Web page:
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Narwhal Packages

Narwhal supports two types of packages:

  • system packages that get placed onto the system namespace (require.paths) for the purpose of loading system modules where modules are loaded based on path only irrespective of the package the module is in.

  • using packages that are defined on a package level and allow loading of specific modules from specific packages.

Using Packages

When building programs it makes sense to separate different types of modules into packages. These packages may be tied (dependent on) to each other and to a program package. A dependency on another package is declared in the package.json file of a package:

{
    "using": {
        "<package-alias>": {        // A package descriptor
            "location": "<url>",
            "path": "<path>"        // Optional
        }
    }
}

where <package-alias> is a package-local name used to identify the using package when loading modules:

require('<module>', '<package-alias>');

and <url> is a URL pointing to the root of the using package:

http://domain.com/path/to/package/         // Pointing to a zip archive
file://path/to/package/                    // Pointing to the package root
http://domain.com/path/to/package.zip      // Planned - NYI

and <path> is an optional path to the root of the package from the end of the URL. This is useful to reference packages in archives where the package is not at the root of the archive.

The indirection via <package-alias> allows loading of different versions of the same module.

Narwhal itself does not manage packages (that is tusk's job) but one important design goal was to provide using package support without the need for a package manager. To that end the package descriptor is used to map the <url> to a filesystem path:

<sea>/using/<url-domain>/<url-path>/<path>/

where <sea> is the path to the sea (program) package, <url-domain> is the domain part of the <url>, <url-path> is the path part of the <url> and <path> is from the package descriptor. <url> example from above:

<sea>/using/domain.com/path/to/package/
<sea>/using/path/to/package/
<sea>/using/domain.com/path/to/package/    // Planned - NYI

As mentioned tusk will automate the package management but until that functionality is ready you can manually:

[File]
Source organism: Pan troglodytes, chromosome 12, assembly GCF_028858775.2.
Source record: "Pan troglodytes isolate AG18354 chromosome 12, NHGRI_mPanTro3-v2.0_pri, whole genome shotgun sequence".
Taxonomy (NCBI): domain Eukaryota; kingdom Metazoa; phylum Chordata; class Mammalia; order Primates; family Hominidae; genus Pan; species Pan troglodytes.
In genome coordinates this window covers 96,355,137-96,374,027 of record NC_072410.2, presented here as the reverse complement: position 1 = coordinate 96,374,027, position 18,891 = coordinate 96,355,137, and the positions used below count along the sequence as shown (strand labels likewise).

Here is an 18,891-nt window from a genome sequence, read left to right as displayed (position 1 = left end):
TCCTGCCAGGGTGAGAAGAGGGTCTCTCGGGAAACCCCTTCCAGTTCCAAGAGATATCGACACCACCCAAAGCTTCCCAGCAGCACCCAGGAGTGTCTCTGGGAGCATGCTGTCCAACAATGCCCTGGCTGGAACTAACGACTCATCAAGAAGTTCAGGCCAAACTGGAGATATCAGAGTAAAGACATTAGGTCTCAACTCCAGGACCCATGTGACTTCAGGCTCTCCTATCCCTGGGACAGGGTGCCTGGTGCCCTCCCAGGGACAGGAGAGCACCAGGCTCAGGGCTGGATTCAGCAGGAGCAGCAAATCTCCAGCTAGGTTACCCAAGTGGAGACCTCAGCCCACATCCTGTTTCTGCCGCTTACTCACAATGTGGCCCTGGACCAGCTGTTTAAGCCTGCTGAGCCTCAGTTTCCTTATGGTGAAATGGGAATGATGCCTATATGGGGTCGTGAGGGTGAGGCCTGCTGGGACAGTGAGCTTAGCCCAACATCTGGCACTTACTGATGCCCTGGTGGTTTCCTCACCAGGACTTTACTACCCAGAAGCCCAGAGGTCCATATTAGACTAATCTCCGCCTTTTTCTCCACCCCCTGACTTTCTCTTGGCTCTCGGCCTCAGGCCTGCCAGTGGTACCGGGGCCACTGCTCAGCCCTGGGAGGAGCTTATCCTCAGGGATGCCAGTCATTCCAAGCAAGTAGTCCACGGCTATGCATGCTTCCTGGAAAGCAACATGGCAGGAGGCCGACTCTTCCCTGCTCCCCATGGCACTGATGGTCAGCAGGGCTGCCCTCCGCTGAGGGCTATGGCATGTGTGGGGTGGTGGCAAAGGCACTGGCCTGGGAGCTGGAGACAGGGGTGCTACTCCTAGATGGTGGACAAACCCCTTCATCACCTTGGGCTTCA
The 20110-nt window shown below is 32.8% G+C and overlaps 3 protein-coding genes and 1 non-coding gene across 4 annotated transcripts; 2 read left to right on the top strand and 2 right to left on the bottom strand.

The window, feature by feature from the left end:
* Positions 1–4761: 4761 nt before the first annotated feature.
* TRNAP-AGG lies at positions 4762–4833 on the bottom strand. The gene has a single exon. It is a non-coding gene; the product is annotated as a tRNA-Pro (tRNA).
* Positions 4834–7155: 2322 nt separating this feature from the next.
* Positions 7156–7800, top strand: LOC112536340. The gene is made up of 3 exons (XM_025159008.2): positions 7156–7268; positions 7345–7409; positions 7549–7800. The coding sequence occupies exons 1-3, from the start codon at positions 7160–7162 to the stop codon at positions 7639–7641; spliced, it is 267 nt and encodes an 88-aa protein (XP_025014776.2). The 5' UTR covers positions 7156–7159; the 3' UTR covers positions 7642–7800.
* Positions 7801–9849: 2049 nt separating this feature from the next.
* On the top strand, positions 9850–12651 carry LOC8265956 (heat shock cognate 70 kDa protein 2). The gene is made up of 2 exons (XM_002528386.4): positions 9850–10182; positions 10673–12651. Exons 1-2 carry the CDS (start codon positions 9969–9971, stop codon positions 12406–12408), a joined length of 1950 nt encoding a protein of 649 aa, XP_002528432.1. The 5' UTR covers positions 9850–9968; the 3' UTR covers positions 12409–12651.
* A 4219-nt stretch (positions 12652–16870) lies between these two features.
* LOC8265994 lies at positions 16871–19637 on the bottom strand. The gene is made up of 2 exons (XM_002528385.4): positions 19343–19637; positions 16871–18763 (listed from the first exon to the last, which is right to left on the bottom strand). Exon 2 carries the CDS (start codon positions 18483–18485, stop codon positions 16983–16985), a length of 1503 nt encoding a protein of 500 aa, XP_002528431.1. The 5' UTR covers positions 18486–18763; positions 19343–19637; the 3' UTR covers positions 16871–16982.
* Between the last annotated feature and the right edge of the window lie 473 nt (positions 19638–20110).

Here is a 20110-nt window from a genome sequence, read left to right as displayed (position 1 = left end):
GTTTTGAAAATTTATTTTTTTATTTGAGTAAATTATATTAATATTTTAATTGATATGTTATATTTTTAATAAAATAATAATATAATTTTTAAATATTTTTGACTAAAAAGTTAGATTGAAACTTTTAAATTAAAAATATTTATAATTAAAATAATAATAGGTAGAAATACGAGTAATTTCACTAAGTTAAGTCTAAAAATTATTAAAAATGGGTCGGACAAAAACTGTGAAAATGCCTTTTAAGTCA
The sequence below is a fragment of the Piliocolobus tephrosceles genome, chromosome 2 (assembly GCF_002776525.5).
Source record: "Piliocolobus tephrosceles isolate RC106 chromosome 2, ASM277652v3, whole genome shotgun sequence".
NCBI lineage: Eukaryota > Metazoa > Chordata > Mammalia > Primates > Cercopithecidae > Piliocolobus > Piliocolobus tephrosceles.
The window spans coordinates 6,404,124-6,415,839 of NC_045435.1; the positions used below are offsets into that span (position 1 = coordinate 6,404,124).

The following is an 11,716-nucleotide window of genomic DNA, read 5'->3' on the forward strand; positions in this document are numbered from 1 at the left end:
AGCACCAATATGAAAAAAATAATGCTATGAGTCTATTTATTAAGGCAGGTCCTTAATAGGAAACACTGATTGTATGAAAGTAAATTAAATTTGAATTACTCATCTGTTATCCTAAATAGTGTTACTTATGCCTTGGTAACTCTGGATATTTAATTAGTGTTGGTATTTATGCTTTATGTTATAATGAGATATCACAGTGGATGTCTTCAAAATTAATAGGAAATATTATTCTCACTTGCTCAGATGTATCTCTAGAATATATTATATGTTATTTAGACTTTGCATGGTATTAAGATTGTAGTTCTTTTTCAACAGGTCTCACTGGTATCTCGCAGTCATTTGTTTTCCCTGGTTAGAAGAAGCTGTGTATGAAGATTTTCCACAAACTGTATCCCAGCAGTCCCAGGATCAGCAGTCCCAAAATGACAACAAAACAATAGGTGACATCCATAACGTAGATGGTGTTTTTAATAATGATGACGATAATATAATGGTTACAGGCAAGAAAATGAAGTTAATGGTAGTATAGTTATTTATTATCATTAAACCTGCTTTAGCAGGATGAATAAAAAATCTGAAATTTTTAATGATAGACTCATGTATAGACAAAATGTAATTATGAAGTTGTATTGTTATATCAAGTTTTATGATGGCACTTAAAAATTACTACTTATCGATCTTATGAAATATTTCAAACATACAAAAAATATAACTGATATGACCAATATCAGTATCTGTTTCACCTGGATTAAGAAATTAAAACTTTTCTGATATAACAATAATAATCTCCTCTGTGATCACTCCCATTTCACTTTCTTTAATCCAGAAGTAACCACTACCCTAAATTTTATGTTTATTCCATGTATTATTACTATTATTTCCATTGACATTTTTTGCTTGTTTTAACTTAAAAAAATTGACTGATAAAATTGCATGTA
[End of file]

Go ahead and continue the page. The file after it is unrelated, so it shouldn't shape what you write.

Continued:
• Define package descriptors with URLs to github for example (http://github.com/cadorn/domplate/zipball/master/)
  • Manually download the package archive or clone the package repository
  • Copy or link the package root to the corresponding /using/ path

Cataloged Using Packages

A second type of package descriptors is supported where packages are referenced via catalogs:

{
    "using": {
        "<package-alias>": {
            "catalog": "<url>",
            "name": "<name>"
        }
    }
}

where <url> is a URL pointing to a catalog.json file and <name> is the name of the package within the catalog. A catalog package descriptor gets mapped as follows:

<sea>/using/<url-domain>/<url-path>/<name>/

where <url-path> is the dirname of the path (no catalog.json). The content of the catalog.json file is irrelevant for the purpose of loading modules. Only package managers such as tusk need to work with catalog.json files.

For example:

{"catalog": "http://domain.com/path/to/catalog.json", "name": "package1"}

maps to:

<sea>/using/domain.com/path/to/package1/

Requiring Modules

When loading modules the require() function has the following behaviour:

require('<module>')

Loads <module> from require.paths.

require('./<module>')

Loads <module> relative to the calling module.

require('<module>', '<package-alias>')

Loads <module> from the <package-alias> package.

Notes

  • By default all packages in <sea>/packages get loaded onto the system path (require.paths). This is a problem if a package should only be used as a using package vs a system package. To declare that a package is to be used as a using package only (and restrict it from being loaded onto require.paths) the type property in package.json may be set to using. i.e. { "type": "using" }
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